tonight and tomorrow night.
Tonight's contest will begin at
8 p.m., while tomorrow's game will
get under way at 8:30 p.m.
* *~ *
ODDLY ENOUGH, the. Wolver-
ines' most recent ice victories came
at the expense of these same Gop-
hers just two weeks ago at Min-
neapolis, when the Maize and Blue
triumphed twice, 5-4 in overtime,
and 6-4 despite two Minnesota
goals in the last 25 seconds of
play.
Then last weekend, the Mon-

treal Carabins tied Michigan,
8-8, and in the series. finale edg-
ed the Wolverines, 3-2, to break
the win streak.
In Minnesota, the Wolverines
have found a vastly improved
squad over last year's Gopher
Hockey Tickets
Student tickets for tonight
and tomorrow night's hockey
games will be on sale at the
Athletic Administration Build-
ing from 8:34 a.m. to 12 noon
and from 1 p.m. to 4:30 p.m.
today. At 5:30 p.m. the stu-
dent tickets, priced at 60 cents,
will go on sale at the Coliseum,
if there are any left. All re-
served seats have been sold.
team. "Don't make any mistake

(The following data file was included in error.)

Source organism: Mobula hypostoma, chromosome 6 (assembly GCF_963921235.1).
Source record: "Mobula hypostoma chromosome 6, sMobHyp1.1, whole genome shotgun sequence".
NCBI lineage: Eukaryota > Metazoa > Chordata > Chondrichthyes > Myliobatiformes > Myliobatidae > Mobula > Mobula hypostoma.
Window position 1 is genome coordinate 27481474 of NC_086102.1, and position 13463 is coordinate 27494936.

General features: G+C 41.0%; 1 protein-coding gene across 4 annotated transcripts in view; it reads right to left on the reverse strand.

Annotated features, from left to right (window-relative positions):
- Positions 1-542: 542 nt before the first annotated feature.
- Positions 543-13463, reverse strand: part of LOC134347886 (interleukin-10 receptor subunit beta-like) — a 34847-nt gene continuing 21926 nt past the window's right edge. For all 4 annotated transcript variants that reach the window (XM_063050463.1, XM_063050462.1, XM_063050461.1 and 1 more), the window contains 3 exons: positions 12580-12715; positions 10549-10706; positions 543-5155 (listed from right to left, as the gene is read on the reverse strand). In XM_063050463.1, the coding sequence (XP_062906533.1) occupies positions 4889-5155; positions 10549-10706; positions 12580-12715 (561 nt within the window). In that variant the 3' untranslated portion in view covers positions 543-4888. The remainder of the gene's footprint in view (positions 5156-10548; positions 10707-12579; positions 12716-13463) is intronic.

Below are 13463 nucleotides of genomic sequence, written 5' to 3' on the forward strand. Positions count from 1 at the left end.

about Minnesota,"'warns Michigan
Coach Vic Heyliger. "Doc Romnes
'has the best team he's had since
he's been at Minnesota and they
were just beginning to hit their

stride when we last played them.
This should be a terrific series."
DESPITE THE Gophers' medio-
cre 3-8 record (4 of the 8 losses
coming in overtime), Minnesota
has come up with a first line with
plenty of scoring wallop.
The Gophers' offensive punch
is built around two veteran
wingmen, Cal Engelstad and
Rube Bjorkman, plus a much-
heralded young transfer student
named Gordon Watters.
In 11 games, this Minnesota trio
has scored 67 points, comparing
favorably with Michigan's first
line, Burford - Matchefts - Celley,
which has totaled 76 points in the
same number of games.
* * *
TOP SCORING honors among
the Wolverines goes to Neil Cel-
ley who has amassed 12 goals and
18 assists for a 30-point total. Cel-
ley also leads the team in assists.
Goal-getting honors go to John
McKennell who has flashed the
red light 17 times in 11 games.

I

WRESTLING